Everyone seems to want the best reciprocating saw, but even the top models can be slower than others if used incorrectly. Professionals find reciprocating saws extremely useful as demolition tools. At its core, the recip functions as an electric hacksaw that cuts through wood, metal, nails, pipe, and just about anything you can throw at it. You just need to use the correct blade. These saws cut through wood fastest when using an aggressive orbital cutting action. But how do you know when to use orbital action on a reciprocating saw? We have some basic guidelines you can follow.
Table of contents
- What is Orbital Operations?
- When to Use Orbital Action on a Reciprocating Saw
- When to Use Orbital Actions
- When Not to Use Orbital Actions
- wrap it all up
What is Orbital Operations?
We have a more in-depth article detailing what orbital effects are, so if you want a more in-depth look, check out that article. You may not be able to find a place to work without at least one reciprocating saw. The blades on these tools move rapidly back and forth across the cutting surface. You might think that the size or cost of a tool determines how fast it can cut.
Maybe…but more than that.
You may have noticed another setting on some reciprocating saws: orbital action, or orbital mode. While this sounds hollow, it's actually a useful, down-to-earth feature that can help clips in certain situations.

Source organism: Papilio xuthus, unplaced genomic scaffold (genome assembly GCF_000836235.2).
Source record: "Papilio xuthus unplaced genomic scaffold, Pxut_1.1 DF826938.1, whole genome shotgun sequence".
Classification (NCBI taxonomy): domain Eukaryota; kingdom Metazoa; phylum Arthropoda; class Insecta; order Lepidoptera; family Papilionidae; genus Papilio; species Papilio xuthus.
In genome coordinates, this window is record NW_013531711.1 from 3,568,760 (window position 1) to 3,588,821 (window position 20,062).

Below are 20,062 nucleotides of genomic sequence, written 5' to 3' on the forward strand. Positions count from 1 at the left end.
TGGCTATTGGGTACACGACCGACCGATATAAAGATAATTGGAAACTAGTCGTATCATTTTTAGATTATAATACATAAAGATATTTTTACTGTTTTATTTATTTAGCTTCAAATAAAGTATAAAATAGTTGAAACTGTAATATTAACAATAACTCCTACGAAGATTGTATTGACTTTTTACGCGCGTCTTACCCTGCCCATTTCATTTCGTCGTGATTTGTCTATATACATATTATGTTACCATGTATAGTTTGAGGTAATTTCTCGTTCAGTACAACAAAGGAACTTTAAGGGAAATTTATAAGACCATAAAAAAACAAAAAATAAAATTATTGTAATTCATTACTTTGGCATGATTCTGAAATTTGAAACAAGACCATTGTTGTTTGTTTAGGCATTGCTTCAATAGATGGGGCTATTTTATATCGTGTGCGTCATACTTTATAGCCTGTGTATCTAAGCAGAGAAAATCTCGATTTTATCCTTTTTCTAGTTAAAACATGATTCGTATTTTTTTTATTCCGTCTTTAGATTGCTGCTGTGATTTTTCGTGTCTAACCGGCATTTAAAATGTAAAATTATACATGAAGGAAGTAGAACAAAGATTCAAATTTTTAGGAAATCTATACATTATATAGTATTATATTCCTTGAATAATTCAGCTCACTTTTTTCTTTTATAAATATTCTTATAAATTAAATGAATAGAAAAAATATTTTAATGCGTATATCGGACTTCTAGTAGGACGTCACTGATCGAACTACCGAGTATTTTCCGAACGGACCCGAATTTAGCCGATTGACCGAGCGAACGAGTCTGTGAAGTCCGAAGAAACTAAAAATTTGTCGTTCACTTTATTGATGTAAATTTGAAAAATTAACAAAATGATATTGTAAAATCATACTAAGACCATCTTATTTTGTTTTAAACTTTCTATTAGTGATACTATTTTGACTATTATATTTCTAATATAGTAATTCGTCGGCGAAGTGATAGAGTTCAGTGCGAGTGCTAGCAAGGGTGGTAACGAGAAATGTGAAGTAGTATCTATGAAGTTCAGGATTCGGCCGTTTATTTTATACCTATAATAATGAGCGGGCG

Orbital action describes the movement of the blade in a reciprocating saw. Most basic saws use a straight stroke, which means the blade goes straight in and out of the saw. A straight stroke is good for certain types of cutting, such as rolling on wood or cutting hard materials like steel. However, the orbital action moves the blade in a slight circular motion as it moves in and out of the tool. This allows for faster cutting of softer materials and helps remove chips from the blade path faster.
Orbital action is good for powerful cuts in wood when a rough cut is required for quick material removal. However, it is not recommended for cutting metal, or for high-precision cuts where the blade must remain perfectly perpendicular to the work surface.
Using an orbital action is especially useful with a reciprocating saw when doing demolition work. You can cut faster and with less effort. Better quality saws give you the option to adjust the saw with a lever, knob, or switch to go from a straight line to a track or something in between. While you can choose your level of orbital action on these reciprocating saws, most pros will usually turn it on or off. in conclusion:
When to Use Orbital Actions
- Make imprecise cuts on clean wood
- demo inlaid wood
- Cutting multiple layers of material for demolition and renovation
When Not to Use Orbital Actions
- cutting PVC
- Cutting EMT or other metals
- Make more precise or exact cuts in wood
wrap it all up
Knowing when to use orbital action on a reciprocating saw really doesn't take much thought. It really does work faster. We're still amazed how many cordless chainsaws lack this feature. However, it does appear to be present in many flagship models.
If you are a pro and have reciprocating saw tips, please add them in the comments below or leave them on our Facebook, Twitter or Instagram pages.